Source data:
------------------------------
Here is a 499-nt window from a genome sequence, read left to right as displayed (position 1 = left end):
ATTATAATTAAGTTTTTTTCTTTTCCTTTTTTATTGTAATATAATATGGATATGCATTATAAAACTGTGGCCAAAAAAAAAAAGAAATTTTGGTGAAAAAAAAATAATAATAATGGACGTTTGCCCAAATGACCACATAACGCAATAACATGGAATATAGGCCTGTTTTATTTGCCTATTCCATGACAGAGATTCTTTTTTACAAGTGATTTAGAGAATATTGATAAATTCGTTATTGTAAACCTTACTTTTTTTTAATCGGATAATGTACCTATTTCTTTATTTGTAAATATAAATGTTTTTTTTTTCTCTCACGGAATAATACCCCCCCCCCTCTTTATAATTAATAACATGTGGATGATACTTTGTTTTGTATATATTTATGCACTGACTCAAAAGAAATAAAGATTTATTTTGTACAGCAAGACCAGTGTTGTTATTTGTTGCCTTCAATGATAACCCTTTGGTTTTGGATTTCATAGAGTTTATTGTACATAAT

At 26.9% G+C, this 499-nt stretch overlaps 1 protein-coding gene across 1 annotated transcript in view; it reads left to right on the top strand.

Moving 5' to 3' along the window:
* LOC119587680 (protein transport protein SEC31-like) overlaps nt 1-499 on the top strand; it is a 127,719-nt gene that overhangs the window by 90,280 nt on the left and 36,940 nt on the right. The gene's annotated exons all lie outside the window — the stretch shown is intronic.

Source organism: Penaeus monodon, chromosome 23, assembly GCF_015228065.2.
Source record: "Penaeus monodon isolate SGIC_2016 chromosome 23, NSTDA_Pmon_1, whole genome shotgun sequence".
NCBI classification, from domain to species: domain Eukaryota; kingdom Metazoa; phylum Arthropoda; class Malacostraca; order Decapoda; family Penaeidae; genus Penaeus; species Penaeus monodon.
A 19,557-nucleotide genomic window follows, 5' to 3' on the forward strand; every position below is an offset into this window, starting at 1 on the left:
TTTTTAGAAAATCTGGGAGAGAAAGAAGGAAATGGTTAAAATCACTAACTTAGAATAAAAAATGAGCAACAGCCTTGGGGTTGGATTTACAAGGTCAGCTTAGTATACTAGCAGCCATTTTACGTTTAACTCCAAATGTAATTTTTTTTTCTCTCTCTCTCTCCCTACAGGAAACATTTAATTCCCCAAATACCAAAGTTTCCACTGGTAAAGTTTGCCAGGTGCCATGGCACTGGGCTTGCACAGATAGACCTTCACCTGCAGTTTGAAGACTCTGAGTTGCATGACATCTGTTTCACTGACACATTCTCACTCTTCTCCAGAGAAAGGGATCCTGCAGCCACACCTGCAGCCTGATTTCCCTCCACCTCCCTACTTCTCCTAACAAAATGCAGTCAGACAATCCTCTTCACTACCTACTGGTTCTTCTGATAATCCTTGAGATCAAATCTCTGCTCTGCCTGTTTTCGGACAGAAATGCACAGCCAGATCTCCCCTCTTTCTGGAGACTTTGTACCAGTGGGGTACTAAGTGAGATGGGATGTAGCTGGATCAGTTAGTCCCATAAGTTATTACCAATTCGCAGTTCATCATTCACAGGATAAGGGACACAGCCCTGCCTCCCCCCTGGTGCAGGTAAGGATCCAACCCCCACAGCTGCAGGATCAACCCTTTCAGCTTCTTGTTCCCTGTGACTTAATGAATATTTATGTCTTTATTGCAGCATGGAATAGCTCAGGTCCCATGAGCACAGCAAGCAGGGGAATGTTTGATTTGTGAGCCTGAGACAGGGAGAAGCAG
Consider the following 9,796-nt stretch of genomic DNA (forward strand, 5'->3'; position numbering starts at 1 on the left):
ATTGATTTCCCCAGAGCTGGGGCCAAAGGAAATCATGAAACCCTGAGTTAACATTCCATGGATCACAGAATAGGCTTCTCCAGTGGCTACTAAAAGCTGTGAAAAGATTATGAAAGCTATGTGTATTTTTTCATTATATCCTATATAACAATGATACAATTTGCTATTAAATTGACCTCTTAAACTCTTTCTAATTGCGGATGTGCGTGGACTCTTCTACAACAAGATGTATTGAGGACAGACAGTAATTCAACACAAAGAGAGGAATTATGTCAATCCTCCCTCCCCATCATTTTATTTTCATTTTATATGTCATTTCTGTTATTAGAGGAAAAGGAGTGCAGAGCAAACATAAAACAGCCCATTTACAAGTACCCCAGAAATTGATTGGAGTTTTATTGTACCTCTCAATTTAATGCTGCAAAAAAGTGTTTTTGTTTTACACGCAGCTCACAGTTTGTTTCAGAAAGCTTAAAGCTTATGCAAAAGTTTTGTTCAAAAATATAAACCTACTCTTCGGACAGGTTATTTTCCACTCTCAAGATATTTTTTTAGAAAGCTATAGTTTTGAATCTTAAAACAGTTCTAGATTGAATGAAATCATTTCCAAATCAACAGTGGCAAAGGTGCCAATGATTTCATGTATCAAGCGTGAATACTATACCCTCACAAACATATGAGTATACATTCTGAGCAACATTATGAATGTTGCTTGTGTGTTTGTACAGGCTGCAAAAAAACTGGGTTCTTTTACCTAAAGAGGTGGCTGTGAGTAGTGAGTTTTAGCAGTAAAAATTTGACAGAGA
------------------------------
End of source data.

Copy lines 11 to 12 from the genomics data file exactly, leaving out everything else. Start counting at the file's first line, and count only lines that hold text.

Consider the following 9,796-nt stretch of genomic DNA (forward strand, 5'->3'; position numbering starts at 1 on the left):
ATTGATTTCCCCAGAGCTGGGGCCAAAGGAAATCATGAAACCCTGAGTTAACATTCCATGGATCACAGAATAGGCTTCTCCAGTGGCTACTAAAAGCTGTGAAAAGATTATGAAAGCTATGTGTATTTTTTCATTATATCCTATATAACAATGATACAATTTGCTATTAAATTGACCTCTTAAACTCTTTCTAATTGCGGATGTGCGTGGACTCTTCTACAACAAGATGTATTGAGGACAGACAGTAATTCAACACAAAGAGAGGAATTATGTCAATCCTCCCTCCCCATCATTTTATTTTCATTTTATATGTCATTTCTGTTATTAGAGGAAAAGGAGTGCAGAGCAAACATAAAACAGCCCATTTACAAGTACCCCAGAAATTGATTGGAGTTTTATTGTACCTCTCAATTTAATGCTGCAAAAAAGTGTTTTTGTTTTACACGCAGCTCACAGTTTGTTTCAGAAAGCTTAAAGCTTATGCAAAAGTTTTGTTCAAAAATATAAACCTACTCTTCGGACAGGTTATTTTCCACTCTCAAGATATTTTTTTAGAAAGCTATAGTTTTGAATCTTAAAACAGTTCTAGATTGAATGAAATCATTTCCAAATCAACAGTGGCAAAGGTGCCAATGATTTCATGTATCAAGCGTGAATACTATACCCTCACAAACATATGAGTATACATTCTGAGCAACATTATGAATGTTGCTTGTGTGTTTGTACAGGCTGCAAAAAAACTGGGTTCTTTTACCTAAAGAGGTGGCTGTGAGTAGTGAGTTTTAGCAGTAAAAATTTGACAGAGA